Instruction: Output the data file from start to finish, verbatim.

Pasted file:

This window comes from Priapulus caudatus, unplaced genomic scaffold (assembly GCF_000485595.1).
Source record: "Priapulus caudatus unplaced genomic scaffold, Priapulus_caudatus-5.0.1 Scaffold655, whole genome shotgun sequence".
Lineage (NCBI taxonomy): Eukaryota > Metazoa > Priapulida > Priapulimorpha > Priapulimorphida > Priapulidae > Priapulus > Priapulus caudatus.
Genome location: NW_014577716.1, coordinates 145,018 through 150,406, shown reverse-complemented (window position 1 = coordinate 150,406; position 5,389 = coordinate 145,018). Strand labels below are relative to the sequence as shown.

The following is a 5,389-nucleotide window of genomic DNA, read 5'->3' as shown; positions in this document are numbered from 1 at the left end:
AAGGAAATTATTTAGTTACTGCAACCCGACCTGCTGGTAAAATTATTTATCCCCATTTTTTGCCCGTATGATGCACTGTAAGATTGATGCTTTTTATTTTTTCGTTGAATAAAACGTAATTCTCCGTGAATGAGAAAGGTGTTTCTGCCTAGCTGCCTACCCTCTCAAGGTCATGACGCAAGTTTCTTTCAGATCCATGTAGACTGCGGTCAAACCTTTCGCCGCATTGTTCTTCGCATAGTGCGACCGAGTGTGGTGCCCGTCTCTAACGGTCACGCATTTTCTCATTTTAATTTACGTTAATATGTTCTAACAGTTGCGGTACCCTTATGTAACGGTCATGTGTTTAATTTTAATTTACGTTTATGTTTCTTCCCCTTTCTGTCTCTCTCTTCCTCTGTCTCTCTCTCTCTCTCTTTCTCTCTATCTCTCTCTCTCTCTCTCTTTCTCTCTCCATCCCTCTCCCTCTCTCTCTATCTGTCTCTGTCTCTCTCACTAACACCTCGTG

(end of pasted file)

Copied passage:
This window comes from Priapulus caudatus, unplaced genomic scaffold (assembly GCF_000485595.1).
Source record: "Priapulus caudatus unplaced genomic scaffold, Priapulus_caudatus-5.0.1 Scaffold655, whole genome shotgun sequence".
Lineage (NCBI taxonomy): Eukaryota > Metazoa > Priapulida > Priapulimorpha > Priapulimorphida > Priapulidae > Priapulus > Priapulus caudatus.
Genome location: NW_014577716.1, coordinates 145,018 through 150,406, shown reverse-complemented (window position 1 = coordinate 150,406; position 5,389 = coordinate 145,018). Strand labels below are relative to the sequence as shown.

The following is a 5,389-nucleotide window of genomic DNA, read 5'->3' as shown; positions in this document are numbered from 1 at the left end:
AAGGAAATTATTTAGTTACTGCAACCCGACCTGCTGGTAAAATTATTTATCCCCATTTTTTGCCCGTATGATGCACTGTAAGATTGATGCTTTTTATTTTTTCGTTGAATAAAACGTAATTCTCCGTGAATGAGAAAGGTGTTTCTGCCTAGCTGCCTACCCTCTCAAGGTCATGACGCAAGTTTCTTTCAGATCCATGTAGACTGCGGTCAAACCTTTCGCCGCATTGTTCTTCGCATAGTGCGACCGAGTGTGGTGCCCGTCTCTAACGGTCACGCATTTTCTCATTTTAATTTACGTTAATATGTTCTAACAGTTGCGGTACCCTTATGTAACGGTCATGTGTTTAATTTTAATTTACGTTTATGTTTCTTCCCCTTTCTGTCTCTCTCTTCCTCTGTCTCTCTCTCTCTCTCTTTCTCTCTATCTCTCTCTCTCTCTCTCTTTCTCTCTCCATCCCTCTCCCTCTCTCTCTATCTGTCTCTGTCTCTCTCACTAACACCTCGTG